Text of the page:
Follow the energy trail

A sign warning of falling ice at Singapore's LNG terminal. Mechanical arms that connect to LNG tankers must first be cooled, which causes ice to form on their surface. When this ice melts, it falls on the dock below.
A sign warning of falling ice at Singapore's LNG terminal. Mechanical arms that connect to LNG tankers must first be cooled, which causes ice to form on their surface. When this ice melts, it falls on the dock below.ST PHOTO: KELVIN CHNG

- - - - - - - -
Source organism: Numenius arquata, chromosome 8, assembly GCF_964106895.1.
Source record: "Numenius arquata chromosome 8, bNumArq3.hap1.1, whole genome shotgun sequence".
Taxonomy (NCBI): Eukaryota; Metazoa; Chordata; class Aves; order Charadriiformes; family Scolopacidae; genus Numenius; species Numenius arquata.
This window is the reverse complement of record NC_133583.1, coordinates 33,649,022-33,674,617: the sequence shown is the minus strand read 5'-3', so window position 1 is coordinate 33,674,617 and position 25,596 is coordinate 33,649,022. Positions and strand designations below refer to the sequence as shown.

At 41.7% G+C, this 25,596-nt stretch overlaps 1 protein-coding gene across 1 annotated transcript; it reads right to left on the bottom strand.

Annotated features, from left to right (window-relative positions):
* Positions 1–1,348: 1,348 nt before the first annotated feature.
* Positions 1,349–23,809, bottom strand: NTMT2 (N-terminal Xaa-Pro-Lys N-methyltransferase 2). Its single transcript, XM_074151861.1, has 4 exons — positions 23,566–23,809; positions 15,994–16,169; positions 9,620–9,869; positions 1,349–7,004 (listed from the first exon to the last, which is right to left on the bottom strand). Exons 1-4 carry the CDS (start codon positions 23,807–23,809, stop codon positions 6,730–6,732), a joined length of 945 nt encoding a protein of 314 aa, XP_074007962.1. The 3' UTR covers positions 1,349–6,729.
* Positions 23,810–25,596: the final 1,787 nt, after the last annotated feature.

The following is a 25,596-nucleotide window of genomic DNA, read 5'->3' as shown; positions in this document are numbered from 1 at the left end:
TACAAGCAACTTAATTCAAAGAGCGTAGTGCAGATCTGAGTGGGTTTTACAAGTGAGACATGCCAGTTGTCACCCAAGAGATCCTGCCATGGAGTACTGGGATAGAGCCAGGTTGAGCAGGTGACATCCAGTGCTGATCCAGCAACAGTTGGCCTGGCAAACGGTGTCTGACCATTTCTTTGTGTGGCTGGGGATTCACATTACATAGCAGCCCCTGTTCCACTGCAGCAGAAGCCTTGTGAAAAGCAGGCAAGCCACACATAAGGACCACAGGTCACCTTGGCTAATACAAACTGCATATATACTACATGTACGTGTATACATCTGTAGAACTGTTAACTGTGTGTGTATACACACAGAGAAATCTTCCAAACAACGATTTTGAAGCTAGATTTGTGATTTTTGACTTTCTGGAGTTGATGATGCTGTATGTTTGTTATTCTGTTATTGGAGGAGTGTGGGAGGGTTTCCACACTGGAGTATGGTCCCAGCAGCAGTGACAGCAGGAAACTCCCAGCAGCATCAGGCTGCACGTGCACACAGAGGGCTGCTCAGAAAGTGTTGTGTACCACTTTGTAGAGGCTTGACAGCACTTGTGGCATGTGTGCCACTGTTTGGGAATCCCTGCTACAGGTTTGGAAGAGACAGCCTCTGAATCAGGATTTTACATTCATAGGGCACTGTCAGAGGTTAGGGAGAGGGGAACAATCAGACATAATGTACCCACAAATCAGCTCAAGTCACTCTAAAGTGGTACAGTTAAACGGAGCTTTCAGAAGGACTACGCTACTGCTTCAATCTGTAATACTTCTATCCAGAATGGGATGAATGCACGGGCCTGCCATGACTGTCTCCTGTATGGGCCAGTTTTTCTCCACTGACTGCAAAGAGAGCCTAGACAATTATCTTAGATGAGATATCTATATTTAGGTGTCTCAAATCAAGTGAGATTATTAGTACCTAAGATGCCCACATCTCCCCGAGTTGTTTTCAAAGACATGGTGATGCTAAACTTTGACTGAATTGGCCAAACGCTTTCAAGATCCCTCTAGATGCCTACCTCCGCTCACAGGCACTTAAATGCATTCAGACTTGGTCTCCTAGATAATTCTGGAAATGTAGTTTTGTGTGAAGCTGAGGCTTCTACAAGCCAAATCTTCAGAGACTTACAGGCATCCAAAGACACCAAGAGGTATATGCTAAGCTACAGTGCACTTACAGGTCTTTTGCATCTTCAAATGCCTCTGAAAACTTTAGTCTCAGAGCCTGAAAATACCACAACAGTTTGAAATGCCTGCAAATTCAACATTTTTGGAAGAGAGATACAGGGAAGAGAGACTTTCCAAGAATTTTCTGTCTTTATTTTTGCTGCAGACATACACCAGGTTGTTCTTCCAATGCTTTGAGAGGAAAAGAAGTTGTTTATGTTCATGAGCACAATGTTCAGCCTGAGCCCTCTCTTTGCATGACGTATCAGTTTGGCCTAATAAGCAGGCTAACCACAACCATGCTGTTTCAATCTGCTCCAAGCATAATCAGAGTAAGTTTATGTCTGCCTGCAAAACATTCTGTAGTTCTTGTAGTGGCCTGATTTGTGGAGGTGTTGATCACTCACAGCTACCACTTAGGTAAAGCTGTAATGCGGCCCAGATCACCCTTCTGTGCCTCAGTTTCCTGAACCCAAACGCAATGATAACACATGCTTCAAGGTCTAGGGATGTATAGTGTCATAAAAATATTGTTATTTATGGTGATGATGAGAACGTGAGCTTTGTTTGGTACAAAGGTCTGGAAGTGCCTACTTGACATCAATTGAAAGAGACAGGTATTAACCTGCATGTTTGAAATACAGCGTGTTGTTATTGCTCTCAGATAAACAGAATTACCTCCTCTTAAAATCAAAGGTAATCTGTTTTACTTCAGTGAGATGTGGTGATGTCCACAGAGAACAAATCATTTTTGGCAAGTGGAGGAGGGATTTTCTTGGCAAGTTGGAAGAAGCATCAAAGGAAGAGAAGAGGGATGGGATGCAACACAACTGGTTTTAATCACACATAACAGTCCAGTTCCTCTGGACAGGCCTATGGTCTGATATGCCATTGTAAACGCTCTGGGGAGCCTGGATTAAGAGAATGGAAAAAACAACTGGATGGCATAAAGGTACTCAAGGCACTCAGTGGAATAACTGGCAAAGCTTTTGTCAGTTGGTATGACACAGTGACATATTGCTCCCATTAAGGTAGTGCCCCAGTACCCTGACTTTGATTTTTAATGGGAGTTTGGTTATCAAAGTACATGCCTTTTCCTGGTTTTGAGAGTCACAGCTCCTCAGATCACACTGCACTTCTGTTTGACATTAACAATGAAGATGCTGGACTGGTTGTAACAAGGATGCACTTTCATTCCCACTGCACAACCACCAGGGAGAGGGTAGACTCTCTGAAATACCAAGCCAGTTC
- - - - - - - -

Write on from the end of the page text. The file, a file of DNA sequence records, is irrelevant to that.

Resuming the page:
Singapore's power network has come a long way since its early days of diesel generators and cheap copper wires.

At the liquefied natural gas (LNG) terminal, a sign cautions workers of the dangers of falling ice - a rare hazard in sunny Singapore, and a by-product of the process by which supercooled LNG is transferred from tankers to storage facilities on Jurong Island.

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A version of this article appeared in the print edition of The Straits Times on October 05, 2019, with the headline 'Follow the energy trail'. Print Edition | Subscribe